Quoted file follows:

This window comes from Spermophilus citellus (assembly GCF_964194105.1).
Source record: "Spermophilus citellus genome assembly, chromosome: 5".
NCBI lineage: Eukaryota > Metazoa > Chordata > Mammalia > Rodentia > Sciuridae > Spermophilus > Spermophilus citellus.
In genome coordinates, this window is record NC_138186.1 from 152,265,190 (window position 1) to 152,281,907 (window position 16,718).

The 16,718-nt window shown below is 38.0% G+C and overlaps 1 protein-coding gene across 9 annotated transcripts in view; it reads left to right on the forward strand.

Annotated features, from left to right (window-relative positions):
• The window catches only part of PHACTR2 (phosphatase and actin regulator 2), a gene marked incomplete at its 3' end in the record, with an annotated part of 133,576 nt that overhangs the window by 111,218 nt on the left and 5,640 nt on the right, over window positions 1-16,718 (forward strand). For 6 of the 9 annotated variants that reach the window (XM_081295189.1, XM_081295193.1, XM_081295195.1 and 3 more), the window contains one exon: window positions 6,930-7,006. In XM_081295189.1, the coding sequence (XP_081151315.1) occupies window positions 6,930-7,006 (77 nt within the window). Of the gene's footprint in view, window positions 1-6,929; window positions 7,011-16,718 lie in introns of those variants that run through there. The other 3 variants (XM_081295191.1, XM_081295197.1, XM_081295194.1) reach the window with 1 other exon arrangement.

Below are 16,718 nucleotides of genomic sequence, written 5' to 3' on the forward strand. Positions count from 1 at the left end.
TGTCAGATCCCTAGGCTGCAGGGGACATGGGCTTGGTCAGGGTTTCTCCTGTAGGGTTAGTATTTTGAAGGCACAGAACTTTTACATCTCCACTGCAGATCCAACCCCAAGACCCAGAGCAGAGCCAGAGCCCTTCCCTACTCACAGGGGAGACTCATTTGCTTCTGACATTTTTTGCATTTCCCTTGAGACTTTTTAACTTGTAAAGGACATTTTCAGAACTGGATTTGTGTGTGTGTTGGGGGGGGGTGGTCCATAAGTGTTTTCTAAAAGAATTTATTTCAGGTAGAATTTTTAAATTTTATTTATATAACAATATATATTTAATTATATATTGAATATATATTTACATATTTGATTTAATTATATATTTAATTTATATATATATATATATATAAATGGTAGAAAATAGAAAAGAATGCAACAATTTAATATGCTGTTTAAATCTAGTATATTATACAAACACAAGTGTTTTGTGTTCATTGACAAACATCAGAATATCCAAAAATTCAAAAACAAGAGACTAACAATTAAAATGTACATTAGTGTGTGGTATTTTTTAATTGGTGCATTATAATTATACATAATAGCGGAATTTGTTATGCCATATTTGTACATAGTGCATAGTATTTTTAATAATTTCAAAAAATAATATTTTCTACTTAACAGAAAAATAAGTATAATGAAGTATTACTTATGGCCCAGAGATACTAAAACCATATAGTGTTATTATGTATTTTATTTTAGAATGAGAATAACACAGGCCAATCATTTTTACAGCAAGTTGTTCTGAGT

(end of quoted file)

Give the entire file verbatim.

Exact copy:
This window comes from Spermophilus citellus (assembly GCF_964194105.1).
Source record: "Spermophilus citellus genome assembly, chromosome: 5".
NCBI lineage: Eukaryota > Metazoa > Chordata > Mammalia > Rodentia > Sciuridae > Spermophilus > Spermophilus citellus.
In genome coordinates, this window is record NC_138186.1 from 152,265,190 (window position 1) to 152,281,907 (window position 16,718).

The 16,718-nt window shown below is 38.0% G+C and overlaps 1 protein-coding gene across 9 annotated transcripts in view; it reads left to right on the forward strand.

Annotated features, from left to right (window-relative positions):
• The window catches only part of PHACTR2 (phosphatase and actin regulator 2), a gene marked incomplete at its 3' end in the record, with an annotated part of 133,576 nt that overhangs the window by 111,218 nt on the left and 5,640 nt on the right, over window positions 1-16,718 (forward strand). For 6 of the 9 annotated variants that reach the window (XM_081295189.1, XM_081295193.1, XM_081295195.1 and 3 more), the window contains one exon: window positions 6,930-7,006. In XM_081295189.1, the coding sequence (XP_081151315.1) occupies window positions 6,930-7,006 (77 nt within the window). Of the gene's footprint in view, window positions 1-6,929; window positions 7,011-16,718 lie in introns of those variants that run through there. The other 3 variants (XM_081295191.1, XM_081295197.1, XM_081295194.1) reach the window with 1 other exon arrangement.

Below are 16,718 nucleotides of genomic sequence, written 5' to 3' on the forward strand. Positions count from 1 at the left end.
TGTCAGATCCCTAGGCTGCAGGGGACATGGGCTTGGTCAGGGTTTCTCCTGTAGGGTTAGTATTTTGAAGGCACAGAACTTTTACATCTCCACTGCAGATCCAACCCCAAGACCCAGAGCAGAGCCAGAGCCCTTCCCTACTCACAGGGGAGACTCATTTGCTTCTGACATTTTTTGCATTTCCCTTGAGACTTTTTAACTTGTAAAGGACATTTTCAGAACTGGATTTGTGTGTGTGTTGGGGGGGGGTGGTCCATAAGTGTTTTCTAAAAGAATTTATTTCAGGTAGAATTTTTAAATTTTATTTATATAACAATATATATTTAATTATATATTGAATATATATTTACATATTTGATTTAATTATATATTTAATTTATATATATATATATATATAAATGGTAGAAAATAGAAAAGAATGCAACAATTTAATATGCTGTTTAAATCTAGTATATTATACAAACACAAGTGTTTTGTGTTCATTGACAAACATCAGAATATCCAAAAATTCAAAAACAAGAGACTAACAATTAAAATGTACATTAGTGTGTGGTATTTTTTAATTGGTGCATTATAATTATACATAATAGCGGAATTTGTTATGCCATATTTGTACATAGTGCATAGTATTTTTAATAATTTCAAAAAATAATATTTTCTACTTAACAGAAAAATAAGTATAATGAAGTATTACTTATGGCCCAGAGATACTAAAACCATATAGTGTTATTATGTATTTTATTTTAGAATGAGAATAACACAGGCCAATCATTTTTACAGCAAGTTGTTCTGAGT